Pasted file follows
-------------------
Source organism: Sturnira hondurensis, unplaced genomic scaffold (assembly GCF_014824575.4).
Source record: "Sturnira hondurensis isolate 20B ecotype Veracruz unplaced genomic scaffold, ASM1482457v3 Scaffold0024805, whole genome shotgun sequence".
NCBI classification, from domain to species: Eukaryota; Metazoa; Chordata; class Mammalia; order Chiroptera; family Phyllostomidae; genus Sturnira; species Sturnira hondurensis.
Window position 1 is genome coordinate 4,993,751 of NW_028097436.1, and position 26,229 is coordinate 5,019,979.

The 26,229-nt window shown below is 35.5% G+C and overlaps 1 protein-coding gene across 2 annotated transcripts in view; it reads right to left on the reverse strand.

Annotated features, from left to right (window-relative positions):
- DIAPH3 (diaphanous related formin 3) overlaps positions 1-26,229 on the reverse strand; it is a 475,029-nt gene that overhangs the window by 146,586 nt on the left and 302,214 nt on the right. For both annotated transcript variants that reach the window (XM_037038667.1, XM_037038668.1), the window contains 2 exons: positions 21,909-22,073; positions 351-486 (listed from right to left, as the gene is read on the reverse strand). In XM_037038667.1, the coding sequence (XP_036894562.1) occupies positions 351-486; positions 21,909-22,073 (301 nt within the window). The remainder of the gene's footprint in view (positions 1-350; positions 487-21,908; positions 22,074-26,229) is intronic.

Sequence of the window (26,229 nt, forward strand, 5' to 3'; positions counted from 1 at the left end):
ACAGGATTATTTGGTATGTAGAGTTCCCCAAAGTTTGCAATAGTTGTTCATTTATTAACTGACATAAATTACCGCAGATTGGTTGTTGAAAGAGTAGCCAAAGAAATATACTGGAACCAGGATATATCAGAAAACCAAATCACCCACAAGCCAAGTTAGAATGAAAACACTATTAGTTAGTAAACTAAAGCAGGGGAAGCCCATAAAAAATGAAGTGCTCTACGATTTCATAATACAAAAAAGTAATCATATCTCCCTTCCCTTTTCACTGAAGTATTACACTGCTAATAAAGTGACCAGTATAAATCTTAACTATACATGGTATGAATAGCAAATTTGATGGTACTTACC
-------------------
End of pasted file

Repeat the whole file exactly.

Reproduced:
Source organism: Sturnira hondurensis, unplaced genomic scaffold (assembly GCF_014824575.4).
Source record: "Sturnira hondurensis isolate 20B ecotype Veracruz unplaced genomic scaffold, ASM1482457v3 Scaffold0024805, whole genome shotgun sequence".
NCBI classification, from domain to species: Eukaryota; Metazoa; Chordata; class Mammalia; order Chiroptera; family Phyllostomidae; genus Sturnira; species Sturnira hondurensis.
Window position 1 is genome coordinate 4,993,751 of NW_028097436.1, and position 26,229 is coordinate 5,019,979.

The 26,229-nt window shown below is 35.5% G+C and overlaps 1 protein-coding gene across 2 annotated transcripts in view; it reads right to left on the reverse strand.

Annotated features, from left to right (window-relative positions):
- DIAPH3 (diaphanous related formin 3) overlaps positions 1-26,229 on the reverse strand; it is a 475,029-nt gene that overhangs the window by 146,586 nt on the left and 302,214 nt on the right. For both annotated transcript variants that reach the window (XM_037038667.1, XM_037038668.1), the window contains 2 exons: positions 21,909-22,073; positions 351-486 (listed from right to left, as the gene is read on the reverse strand). In XM_037038667.1, the coding sequence (XP_036894562.1) occupies positions 351-486; positions 21,909-22,073 (301 nt within the window). The remainder of the gene's footprint in view (positions 1-350; positions 487-21,908; positions 22,074-26,229) is intronic.

Sequence of the window (26,229 nt, forward strand, 5' to 3'; positions counted from 1 at the left end):
ACAGGATTATTTGGTATGTAGAGTTCCCCAAAGTTTGCAATAGTTGTTCATTTATTAACTGACATAAATTACCGCAGATTGGTTGTTGAAAGAGTAGCCAAAGAAATATACTGGAACCAGGATATATCAGAAAACCAAATCACCCACAAGCCAAGTTAGAATGAAAACACTATTAGTTAGTAAACTAAAGCAGGGGAAGCCCATAAAAAATGAAGTGCTCTACGATTTCATAATACAAAAAAGTAATCATATCTCCCTTCCCTTTTCACTGAAGTATTACACTGCTAATAAAGTGACCAGTATAAATCTTAACTATACATGGTATGAATAGCAAATTTGATGGTACTTACC